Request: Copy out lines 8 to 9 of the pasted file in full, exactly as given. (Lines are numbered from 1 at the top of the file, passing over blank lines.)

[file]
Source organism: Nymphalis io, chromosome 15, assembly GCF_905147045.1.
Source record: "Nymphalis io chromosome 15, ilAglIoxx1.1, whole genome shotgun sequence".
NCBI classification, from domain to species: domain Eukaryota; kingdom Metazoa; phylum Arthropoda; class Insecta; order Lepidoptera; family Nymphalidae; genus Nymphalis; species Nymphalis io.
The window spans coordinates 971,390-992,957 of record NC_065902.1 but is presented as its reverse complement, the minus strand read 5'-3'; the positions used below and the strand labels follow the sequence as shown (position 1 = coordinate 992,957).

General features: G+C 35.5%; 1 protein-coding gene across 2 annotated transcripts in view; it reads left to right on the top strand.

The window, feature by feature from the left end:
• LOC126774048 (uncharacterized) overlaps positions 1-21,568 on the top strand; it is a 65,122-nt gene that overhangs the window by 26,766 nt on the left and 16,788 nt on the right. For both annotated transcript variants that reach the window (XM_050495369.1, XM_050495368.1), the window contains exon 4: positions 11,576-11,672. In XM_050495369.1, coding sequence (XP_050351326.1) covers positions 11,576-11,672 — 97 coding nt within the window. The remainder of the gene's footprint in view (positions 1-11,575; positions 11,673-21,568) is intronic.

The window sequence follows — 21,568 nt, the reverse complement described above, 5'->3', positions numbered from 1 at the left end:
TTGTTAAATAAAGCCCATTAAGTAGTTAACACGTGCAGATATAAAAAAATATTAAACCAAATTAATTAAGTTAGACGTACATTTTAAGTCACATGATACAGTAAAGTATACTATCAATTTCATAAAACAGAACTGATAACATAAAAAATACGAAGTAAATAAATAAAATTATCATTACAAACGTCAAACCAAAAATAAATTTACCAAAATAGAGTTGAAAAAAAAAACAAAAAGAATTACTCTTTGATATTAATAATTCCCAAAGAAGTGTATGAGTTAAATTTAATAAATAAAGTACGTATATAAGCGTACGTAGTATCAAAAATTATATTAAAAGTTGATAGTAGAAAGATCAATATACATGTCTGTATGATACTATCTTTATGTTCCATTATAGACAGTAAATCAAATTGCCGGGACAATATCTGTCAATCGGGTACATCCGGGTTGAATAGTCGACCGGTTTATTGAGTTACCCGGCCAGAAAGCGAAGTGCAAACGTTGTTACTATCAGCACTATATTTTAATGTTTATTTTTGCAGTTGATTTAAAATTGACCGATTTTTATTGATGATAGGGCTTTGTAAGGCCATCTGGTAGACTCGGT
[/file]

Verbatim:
The window sequence follows — 21,568 nt, the reverse complement described above, 5'->3', positions numbered from 1 at the left end:
TTGTTAAATAAAGCCCATTAAGTAGTTAACACGTGCAGATATAAAAAAATATTAAACCAAATTAATTAAGTTAGACGTACATTTTAAGTCACATGATACAGTAAAGTATACTATCAATTTCATAAAACAGAACTGATAACATAAAAAATACGAAGTAAATAAATAAAATTATCATTACAAACGTCAAACCAAAAATAAATTTACCAAAATAGAGTTGAAAAAAAAAACAAAAAGAATTACTCTTTGATATTAATAATTCCCAAAGAAGTGTATGAGTTAAATTTAATAAATAAAGTACGTATATAAGCGTACGTAGTATCAAAAATTATATTAAAAGTTGATAGTAGAAAGATCAATATACATGTCTGTATGATACTATCTTTATGTTCCATTATAGACAGTAAATCAAATTGCCGGGACAATATCTGTCAATCGGGTACATCCGGGTTGAATAGTCGACCGGTTTATTGAGTTACCCGGCCAGAAAGCGAAGTGCAAACGTTGTTACTATCAGCACTATATTTTAATGTTTATTTTTGCAGTTGATTTAAAATTGACCGATTTTTATTGATGATAGGGCTTTGTAAGGCCATCTGGTAGACTCGGT